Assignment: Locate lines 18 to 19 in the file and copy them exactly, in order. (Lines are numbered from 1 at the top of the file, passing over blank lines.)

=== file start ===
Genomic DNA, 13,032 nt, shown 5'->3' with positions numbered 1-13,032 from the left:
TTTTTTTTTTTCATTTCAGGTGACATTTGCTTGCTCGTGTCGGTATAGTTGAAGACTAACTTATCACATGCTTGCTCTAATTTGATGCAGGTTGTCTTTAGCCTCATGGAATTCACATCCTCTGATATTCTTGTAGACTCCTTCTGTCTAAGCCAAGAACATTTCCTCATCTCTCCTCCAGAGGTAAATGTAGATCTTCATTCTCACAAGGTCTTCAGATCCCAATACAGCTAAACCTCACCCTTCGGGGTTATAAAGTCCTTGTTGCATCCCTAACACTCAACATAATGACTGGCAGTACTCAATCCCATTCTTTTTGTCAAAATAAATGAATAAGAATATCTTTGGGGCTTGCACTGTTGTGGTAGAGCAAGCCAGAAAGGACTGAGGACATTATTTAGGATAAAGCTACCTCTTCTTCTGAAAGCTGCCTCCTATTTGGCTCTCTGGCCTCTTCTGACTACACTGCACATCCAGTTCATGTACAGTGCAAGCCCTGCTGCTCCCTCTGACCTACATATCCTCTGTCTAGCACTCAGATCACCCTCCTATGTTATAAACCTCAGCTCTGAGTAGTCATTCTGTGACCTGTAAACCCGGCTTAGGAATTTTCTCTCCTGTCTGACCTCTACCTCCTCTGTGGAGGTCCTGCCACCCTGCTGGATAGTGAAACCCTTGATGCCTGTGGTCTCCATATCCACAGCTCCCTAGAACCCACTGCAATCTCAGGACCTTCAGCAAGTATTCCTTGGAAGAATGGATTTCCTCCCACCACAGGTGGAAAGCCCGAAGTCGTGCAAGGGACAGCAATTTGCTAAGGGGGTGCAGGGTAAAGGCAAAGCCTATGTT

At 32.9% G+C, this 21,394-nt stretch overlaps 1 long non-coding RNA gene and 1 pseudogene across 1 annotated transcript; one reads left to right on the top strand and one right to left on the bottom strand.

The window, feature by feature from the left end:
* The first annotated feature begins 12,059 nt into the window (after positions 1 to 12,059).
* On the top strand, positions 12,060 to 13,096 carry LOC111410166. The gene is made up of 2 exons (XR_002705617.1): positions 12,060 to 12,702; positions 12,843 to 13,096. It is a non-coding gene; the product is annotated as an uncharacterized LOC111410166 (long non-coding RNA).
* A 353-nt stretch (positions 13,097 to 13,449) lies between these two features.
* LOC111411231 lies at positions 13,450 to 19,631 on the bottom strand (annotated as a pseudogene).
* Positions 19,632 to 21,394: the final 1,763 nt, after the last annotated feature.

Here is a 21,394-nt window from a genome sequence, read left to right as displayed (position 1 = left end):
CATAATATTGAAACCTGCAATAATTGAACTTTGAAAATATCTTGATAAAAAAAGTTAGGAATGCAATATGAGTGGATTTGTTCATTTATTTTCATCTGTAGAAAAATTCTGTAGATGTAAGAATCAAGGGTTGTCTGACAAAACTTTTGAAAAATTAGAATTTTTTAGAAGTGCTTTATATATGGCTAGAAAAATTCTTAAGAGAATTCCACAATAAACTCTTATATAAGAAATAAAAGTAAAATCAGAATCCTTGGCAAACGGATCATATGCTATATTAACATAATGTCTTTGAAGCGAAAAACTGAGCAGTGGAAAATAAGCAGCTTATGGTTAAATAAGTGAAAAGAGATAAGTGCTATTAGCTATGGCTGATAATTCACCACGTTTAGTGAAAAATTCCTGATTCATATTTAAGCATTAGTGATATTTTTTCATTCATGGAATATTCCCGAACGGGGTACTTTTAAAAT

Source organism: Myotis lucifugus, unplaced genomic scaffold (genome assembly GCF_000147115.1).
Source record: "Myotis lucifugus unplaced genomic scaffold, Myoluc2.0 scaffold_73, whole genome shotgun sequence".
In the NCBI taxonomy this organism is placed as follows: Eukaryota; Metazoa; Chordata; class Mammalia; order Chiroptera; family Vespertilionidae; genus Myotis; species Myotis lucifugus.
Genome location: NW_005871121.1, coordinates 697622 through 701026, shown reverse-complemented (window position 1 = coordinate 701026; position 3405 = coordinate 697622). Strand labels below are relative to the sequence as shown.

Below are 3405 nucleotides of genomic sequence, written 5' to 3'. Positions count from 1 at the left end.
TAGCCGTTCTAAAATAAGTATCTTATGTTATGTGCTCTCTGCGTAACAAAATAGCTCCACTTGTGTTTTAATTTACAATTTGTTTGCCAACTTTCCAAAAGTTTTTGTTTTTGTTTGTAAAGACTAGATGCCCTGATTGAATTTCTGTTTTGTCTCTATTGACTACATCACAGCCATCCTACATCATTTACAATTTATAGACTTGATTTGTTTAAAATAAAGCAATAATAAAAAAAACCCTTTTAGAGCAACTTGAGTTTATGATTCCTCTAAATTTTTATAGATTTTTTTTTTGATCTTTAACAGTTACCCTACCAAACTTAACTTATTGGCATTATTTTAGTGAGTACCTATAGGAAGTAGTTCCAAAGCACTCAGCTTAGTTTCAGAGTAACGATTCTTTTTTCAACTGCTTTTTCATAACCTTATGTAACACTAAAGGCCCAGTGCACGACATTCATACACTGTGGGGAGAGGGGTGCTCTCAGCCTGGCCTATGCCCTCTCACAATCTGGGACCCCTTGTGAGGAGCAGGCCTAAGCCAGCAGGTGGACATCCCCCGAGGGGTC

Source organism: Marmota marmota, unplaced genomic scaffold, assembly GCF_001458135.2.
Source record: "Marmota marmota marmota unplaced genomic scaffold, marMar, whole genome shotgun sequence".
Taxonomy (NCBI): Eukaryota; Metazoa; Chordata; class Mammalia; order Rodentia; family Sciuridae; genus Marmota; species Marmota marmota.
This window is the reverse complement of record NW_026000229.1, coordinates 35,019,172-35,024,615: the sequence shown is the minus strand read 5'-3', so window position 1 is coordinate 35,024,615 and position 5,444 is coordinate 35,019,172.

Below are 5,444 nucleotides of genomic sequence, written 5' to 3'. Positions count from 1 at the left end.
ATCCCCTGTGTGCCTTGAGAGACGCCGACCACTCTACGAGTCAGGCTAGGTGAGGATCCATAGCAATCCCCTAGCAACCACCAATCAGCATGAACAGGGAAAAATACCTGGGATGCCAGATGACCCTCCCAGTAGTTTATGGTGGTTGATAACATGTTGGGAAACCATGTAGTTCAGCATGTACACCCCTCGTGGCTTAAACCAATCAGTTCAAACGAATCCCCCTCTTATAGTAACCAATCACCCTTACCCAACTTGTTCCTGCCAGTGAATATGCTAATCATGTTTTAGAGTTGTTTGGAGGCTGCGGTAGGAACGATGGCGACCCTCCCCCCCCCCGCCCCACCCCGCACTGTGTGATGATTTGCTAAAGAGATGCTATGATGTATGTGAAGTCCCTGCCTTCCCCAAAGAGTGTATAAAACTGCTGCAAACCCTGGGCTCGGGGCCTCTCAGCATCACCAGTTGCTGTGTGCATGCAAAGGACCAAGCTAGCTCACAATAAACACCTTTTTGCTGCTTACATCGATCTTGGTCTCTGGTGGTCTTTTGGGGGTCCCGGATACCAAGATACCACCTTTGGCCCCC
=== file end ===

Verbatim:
Source organism: Marmota marmota, unplaced genomic scaffold, assembly GCF_001458135.2.
Source record: "Marmota marmota marmota unplaced genomic scaffold, marMar, whole genome shotgun sequence".